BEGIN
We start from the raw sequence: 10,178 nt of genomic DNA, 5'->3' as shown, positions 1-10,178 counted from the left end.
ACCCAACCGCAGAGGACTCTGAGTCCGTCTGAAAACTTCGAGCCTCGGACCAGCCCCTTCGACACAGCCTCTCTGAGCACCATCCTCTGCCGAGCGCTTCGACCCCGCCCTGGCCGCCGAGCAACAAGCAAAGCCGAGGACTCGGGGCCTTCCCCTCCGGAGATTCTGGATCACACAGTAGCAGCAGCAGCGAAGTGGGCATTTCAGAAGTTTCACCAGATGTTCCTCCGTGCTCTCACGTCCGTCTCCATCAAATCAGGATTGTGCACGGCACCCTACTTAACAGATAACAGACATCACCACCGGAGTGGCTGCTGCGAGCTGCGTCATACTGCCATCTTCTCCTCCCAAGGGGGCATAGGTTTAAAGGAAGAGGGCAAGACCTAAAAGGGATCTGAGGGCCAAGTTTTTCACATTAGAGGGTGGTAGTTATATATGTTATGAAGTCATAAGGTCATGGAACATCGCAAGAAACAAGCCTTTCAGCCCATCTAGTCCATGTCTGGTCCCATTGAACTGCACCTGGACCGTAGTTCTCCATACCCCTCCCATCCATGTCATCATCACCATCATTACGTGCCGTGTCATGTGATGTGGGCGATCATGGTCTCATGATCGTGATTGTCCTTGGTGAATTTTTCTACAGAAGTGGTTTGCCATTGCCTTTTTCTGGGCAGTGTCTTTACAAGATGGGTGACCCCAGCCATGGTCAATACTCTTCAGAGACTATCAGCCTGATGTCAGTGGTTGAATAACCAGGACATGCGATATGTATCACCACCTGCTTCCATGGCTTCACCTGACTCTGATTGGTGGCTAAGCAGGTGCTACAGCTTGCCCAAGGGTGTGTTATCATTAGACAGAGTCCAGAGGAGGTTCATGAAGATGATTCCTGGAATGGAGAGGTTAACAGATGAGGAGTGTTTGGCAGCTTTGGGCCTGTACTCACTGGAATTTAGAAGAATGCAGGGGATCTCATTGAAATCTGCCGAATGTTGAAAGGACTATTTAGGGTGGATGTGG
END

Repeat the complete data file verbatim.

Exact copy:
We start from the raw sequence: 10,178 nt of genomic DNA, 5'->3' as shown, positions 1-10,178 counted from the left end.
ACCCAACCGCAGAGGACTCTGAGTCCGTCTGAAAACTTCGAGCCTCGGACCAGCCCCTTCGACACAGCCTCTCTGAGCACCATCCTCTGCCGAGCGCTTCGACCCCGCCCTGGCCGCCGAGCAACAAGCAAAGCCGAGGACTCGGGGCCTTCCCCTCCGGAGATTCTGGATCACACAGTAGCAGCAGCAGCGAAGTGGGCATTTCAGAAGTTTCACCAGATGTTCCTCCGTGCTCTCACGTCCGTCTCCATCAAATCAGGATTGTGCACGGCACCCTACTTAACAGATAACAGACATCACCACCGGAGTGGCTGCTGCGAGCTGCGTCATACTGCCATCTTCTCCTCCCAAGGGGGCATAGGTTTAAAGGAAGAGGGCAAGACCTAAAAGGGATCTGAGGGCCAAGTTTTTCACATTAGAGGGTGGTAGTTATATATGTTATGAAGTCATAAGGTCATGGAACATCGCAAGAAACAAGCCTTTCAGCCCATCTAGTCCATGTCTGGTCCCATTGAACTGCACCTGGACCGTAGTTCTCCATACCCCTCCCATCCATGTCATCATCACCATCATTACGTGCCGTGTCATGTGATGTGGGCGATCATGGTCTCATGATCGTGATTGTCCTTGGTGAATTTTTCTACAGAAGTGGTTTGCCATTGCCTTTTTCTGGGCAGTGTCTTTACAAGATGGGTGACCCCAGCCATGGTCAATACTCTTCAGAGACTATCAGCCTGATGTCAGTGGTTGAATAACCAGGACATGCGATATGTATCACCACCTGCTTCCATGGCTTCACCTGACTCTGATTGGTGGCTAAGCAGGTGCTACAGCTTGCCCAAGGGTGTGTTATCATTAGACAGAGTCCAGAGGAGGTTCATGAAGATGATTCCTGGAATGGAGAGGTTAACAGATGAGGAGTGTTTGGCAGCTTTGGGCCTGTACTCACTGGAATTTAGAAGAATGCAGGGGATCTCATTGAAATCTGCCGAATGTTGAAAGGACTATTTAGGGTGGATGTGG